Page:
FOR IMMEDIATE RELEASE:
November 5, 1999
Calling it a great victory for consumers, Attorney General J. Joseph Curran, Jr. tonight praised Judge Thomas Penfield’s Jackson’s Findings of Fact in the Microsoft case, released earlier this evening. In his 207 page report, Judge Jackson concluded that Microsoft’s abuse of its monopoly power harmed consumers by inhibiting the development of other products that were potentially competitive with Microsoft’s products. The Judge found that Microsoft, through its monopoly power, imposed restrictions on other companies which forced those companies to limit development of new products to only those which Microsoft approved. For instance, the Judge found that Microsoft would not give its computer codes to companies seeking to develop "Windows compatible" products unless those companies stopped developing products that were potentially competitive. While the Judge reached no conclusions of law, the Findings of Fact represent a clear victory for consumers and the States, including Maryland, which joined the Department of Justice in the antitrust lawsuit.
"This is a good sign for young, emerging companies with innovative ideas," said Attorney General Curran. "Microsoft can no longer dictate the future of computers by imposing restrictions that limit the development of new products. No longer will innovative young technological companies be foreclosed from bringing products on the market through threats from this computer giant."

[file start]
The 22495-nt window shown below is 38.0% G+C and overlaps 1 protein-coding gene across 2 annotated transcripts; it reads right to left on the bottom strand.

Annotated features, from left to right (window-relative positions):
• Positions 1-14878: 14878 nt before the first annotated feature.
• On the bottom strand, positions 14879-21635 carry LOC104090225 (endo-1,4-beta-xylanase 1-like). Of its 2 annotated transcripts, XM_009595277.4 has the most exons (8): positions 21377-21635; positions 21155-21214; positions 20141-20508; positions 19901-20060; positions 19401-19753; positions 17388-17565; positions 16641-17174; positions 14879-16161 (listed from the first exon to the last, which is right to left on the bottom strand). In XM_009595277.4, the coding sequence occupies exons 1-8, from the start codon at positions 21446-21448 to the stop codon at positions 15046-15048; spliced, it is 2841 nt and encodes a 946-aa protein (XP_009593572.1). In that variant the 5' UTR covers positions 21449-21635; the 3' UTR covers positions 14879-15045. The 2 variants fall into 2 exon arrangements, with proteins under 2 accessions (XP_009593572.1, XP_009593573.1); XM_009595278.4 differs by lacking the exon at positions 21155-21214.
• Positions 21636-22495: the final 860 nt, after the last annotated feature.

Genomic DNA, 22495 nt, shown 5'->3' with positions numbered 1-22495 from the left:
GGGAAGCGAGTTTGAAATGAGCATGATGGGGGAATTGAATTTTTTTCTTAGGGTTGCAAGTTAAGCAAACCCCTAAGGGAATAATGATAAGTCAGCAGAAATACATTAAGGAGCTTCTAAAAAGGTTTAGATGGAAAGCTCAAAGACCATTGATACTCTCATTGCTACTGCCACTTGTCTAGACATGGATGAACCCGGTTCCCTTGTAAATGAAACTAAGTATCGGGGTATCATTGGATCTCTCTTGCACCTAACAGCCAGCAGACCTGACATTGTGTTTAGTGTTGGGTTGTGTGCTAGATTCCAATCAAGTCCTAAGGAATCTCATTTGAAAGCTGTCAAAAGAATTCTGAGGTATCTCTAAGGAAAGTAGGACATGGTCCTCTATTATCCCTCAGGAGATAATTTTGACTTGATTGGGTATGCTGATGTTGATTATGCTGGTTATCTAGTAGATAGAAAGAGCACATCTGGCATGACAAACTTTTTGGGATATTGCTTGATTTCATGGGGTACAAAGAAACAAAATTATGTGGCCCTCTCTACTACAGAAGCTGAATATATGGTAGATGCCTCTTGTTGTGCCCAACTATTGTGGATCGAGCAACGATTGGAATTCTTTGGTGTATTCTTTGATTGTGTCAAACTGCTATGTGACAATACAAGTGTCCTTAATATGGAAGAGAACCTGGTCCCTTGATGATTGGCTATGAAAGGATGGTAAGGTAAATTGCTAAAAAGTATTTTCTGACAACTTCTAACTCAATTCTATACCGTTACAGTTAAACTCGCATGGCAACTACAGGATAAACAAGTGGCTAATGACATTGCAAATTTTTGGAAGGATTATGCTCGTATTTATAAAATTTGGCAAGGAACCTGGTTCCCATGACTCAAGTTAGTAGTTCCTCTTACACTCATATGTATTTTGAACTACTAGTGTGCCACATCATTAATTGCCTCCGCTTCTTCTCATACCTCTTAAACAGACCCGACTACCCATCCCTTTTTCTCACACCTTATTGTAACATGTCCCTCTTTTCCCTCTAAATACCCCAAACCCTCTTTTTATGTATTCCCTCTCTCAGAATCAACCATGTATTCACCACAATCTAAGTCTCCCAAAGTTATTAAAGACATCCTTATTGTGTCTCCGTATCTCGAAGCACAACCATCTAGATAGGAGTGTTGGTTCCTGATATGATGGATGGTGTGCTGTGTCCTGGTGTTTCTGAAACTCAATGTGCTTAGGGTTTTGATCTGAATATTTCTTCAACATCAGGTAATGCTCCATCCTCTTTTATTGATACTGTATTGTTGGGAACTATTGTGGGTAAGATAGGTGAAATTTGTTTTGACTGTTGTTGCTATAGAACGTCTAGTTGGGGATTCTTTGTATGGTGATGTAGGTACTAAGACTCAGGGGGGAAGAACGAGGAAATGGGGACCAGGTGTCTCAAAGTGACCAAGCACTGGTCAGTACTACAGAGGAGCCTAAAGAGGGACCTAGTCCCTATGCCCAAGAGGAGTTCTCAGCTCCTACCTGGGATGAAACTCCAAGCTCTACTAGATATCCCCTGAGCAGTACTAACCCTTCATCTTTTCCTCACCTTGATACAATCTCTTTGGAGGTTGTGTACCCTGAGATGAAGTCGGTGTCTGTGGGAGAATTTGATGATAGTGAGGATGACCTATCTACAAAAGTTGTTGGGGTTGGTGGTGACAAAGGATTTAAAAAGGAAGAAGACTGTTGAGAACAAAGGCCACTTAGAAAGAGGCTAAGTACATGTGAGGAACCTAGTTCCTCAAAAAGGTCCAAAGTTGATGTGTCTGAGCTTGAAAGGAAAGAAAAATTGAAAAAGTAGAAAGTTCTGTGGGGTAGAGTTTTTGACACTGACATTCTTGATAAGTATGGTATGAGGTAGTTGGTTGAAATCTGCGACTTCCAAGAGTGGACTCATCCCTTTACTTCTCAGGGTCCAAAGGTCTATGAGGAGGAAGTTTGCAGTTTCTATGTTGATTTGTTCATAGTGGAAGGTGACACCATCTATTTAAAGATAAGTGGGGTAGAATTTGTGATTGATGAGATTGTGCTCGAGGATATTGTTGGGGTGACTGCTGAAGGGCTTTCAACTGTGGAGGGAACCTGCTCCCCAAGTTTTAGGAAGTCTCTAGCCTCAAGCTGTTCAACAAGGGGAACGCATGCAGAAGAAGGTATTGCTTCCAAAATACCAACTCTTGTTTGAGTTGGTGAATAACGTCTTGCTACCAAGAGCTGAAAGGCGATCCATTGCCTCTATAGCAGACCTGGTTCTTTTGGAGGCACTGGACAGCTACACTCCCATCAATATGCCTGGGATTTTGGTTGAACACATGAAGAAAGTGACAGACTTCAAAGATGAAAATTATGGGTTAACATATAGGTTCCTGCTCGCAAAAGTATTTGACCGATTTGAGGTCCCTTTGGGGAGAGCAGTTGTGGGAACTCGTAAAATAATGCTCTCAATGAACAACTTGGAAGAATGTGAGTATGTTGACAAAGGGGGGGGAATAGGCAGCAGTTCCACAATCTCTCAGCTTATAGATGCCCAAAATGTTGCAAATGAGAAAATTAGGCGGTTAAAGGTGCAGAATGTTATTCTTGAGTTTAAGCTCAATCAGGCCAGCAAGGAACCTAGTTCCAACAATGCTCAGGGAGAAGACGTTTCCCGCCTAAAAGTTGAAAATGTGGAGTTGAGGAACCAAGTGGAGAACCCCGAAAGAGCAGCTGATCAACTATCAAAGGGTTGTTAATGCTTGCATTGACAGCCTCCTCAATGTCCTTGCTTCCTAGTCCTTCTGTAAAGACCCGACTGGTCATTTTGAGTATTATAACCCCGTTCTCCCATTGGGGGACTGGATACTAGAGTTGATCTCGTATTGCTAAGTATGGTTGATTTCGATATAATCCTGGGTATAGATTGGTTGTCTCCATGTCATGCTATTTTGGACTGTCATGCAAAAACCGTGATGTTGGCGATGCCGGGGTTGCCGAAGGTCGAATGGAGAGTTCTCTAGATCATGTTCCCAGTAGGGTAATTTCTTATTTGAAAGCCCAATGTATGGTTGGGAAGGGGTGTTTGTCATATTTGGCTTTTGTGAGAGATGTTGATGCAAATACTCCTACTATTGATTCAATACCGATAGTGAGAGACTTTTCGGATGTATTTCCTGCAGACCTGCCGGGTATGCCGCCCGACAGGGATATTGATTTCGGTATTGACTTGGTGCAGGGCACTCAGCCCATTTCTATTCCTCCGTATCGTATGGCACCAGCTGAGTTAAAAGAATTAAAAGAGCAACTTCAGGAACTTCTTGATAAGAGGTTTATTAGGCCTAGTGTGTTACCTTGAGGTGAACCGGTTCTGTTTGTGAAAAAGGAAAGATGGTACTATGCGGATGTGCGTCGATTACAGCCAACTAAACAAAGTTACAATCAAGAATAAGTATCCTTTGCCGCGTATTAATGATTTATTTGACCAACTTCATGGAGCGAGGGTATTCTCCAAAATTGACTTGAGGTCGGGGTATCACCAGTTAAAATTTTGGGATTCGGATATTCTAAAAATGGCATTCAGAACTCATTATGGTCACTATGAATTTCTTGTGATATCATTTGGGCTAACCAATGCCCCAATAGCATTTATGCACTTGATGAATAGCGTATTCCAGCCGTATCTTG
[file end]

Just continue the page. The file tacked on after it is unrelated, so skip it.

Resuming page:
In his findings of fact, Judge Jackson concluded that Microsoft’s actions "harmed consumers in ways that are immediate and easily discernible." Judge Jackson wrote further that Microsoft "distorted competition" and "created confusion and frustration for consumers." Finally, he concluded:
"Most harmful of all is the message that Microsoft’s actions have conveyed to every enterprise with the potential to innovate in the computer industry. Through its conduct toward Netscape, IBM, Compaq, Intel, and others, Microsoft has demonstrated that it will use its prodigious market power and immense profits to harm any firm that insists on pursuing initiatives that could intensify competition against one of Microsoft’s core products. ... The ultimate result is that some innovations that would truly benefit consumers never occur for the sole reason that they do not coincide with Microsoft’s self-interest."
"This is about fairness," said Curran. "The intent of this suit was never to punish a company for being successful, but to ensure the most competitive environment for business and thus, the most favorable environment for consumers. The fact that Judge Jackson agrees with us confirms that the allegations are true."